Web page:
The blame is not with firefighters, who are "justifiably proud" of their record in fighting fires and saving lives, the report says. It lies with the Government which has failed to make fire prevention a priority and - through "perverse" funding arrangements - deters brigades from undertaking preventive work.
One brigade which has run a major fire prevention campaign - despite the costs - had reduced casualties by 70 per cent. But outdated Whitehall controls and rigid national standards dating back 40 years mean forces have little flexibility in tackling local need, the report says.
The system for assessing fire risk - and consequently the location of stations and equipment - is still heavily influenced by 1936 concerns about "fire storms and area conflagration". In many areas it takes no account of shifts in population, the fallingrisk in a commercial centre at night or changes in building design. As a result the United Kingdom now has a high and growing rate of fires, deaths and injury compared with most other developed countries.
The 54 brigades in England and Wales deal with about 900,000 incidents a year costing about £5bn. Deaths in fires have remained at about 600 a year for the past 10 years but the number of casualties has grown steadily to 12,268 in 1993 - an increase of 45 per cent.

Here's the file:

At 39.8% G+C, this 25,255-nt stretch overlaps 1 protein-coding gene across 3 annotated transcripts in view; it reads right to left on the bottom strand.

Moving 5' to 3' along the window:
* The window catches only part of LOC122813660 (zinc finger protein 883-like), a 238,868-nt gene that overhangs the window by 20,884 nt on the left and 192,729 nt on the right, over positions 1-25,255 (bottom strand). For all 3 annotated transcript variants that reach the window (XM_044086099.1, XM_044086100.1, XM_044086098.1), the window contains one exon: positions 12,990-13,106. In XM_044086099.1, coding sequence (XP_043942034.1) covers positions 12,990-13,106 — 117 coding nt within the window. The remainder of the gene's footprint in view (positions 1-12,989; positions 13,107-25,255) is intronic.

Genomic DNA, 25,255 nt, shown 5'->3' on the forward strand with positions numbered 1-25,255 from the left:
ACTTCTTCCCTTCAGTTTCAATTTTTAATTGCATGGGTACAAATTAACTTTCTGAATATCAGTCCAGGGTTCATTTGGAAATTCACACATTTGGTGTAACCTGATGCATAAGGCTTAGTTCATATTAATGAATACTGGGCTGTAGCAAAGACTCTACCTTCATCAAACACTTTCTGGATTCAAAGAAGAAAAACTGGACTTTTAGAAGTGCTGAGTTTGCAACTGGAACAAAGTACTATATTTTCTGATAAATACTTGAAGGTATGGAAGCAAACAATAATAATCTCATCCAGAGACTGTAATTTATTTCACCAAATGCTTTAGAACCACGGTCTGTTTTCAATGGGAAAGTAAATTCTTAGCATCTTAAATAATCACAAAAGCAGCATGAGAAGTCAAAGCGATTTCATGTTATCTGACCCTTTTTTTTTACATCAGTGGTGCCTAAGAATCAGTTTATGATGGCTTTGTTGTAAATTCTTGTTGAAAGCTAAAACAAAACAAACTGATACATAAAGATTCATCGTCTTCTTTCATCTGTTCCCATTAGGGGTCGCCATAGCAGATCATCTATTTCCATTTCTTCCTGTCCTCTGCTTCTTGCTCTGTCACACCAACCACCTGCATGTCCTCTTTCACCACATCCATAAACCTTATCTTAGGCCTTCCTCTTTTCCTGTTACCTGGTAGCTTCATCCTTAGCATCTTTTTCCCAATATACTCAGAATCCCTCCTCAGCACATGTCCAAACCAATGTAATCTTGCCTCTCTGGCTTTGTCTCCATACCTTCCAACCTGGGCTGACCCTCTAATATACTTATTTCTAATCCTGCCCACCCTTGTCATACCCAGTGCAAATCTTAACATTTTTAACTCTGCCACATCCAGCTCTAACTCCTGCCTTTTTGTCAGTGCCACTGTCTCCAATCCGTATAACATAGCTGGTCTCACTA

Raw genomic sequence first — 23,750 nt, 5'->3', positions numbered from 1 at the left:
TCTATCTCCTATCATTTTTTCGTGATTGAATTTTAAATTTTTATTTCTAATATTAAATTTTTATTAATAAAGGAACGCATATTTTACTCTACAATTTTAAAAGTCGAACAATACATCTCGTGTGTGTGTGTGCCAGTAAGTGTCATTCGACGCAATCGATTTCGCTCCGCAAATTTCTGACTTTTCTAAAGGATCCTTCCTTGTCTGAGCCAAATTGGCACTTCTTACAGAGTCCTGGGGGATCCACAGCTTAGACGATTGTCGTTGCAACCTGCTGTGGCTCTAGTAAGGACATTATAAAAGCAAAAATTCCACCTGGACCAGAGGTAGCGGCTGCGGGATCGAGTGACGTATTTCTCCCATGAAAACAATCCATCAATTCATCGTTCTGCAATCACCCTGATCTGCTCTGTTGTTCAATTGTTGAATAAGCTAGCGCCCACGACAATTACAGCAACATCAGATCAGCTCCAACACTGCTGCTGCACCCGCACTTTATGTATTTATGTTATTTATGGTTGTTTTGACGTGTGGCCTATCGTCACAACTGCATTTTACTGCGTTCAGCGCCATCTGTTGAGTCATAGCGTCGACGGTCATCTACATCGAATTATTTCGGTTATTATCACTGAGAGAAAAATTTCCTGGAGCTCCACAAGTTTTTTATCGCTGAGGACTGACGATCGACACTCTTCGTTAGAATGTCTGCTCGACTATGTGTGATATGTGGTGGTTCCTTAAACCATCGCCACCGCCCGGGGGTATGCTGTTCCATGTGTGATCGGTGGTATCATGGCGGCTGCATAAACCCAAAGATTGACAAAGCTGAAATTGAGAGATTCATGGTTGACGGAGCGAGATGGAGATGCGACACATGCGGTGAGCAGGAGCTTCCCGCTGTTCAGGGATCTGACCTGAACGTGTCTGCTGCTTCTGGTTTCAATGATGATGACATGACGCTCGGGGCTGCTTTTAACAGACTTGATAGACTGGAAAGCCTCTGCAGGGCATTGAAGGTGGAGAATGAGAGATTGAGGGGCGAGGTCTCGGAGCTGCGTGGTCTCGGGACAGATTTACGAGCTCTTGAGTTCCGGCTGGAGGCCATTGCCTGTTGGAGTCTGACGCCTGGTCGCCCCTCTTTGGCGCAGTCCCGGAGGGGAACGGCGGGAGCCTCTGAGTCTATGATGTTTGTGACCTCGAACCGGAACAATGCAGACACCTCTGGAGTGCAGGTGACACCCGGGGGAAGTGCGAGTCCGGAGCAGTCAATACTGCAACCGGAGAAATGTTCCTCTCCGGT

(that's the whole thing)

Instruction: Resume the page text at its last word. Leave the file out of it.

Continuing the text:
Further, the fire service is also facing a financial crisis in what the report calls "a pension time-bomb". Unless urgent action is taken in a few years about £1 out of every £4 of the fire service budget will be going on the pensions of its retired workforce.
The Home Office yesterday dismissed the claim it had failed to act on calls for fundamental change. Lady Blatch, the Home Office Minister, said: "This report is radical, interesting and challenging. However it should be seen in perspective. The fire service has an excellent record ... due in part to excellent local fire safety initiatives and the success of the smoke alarm awareness campaign".Reuse content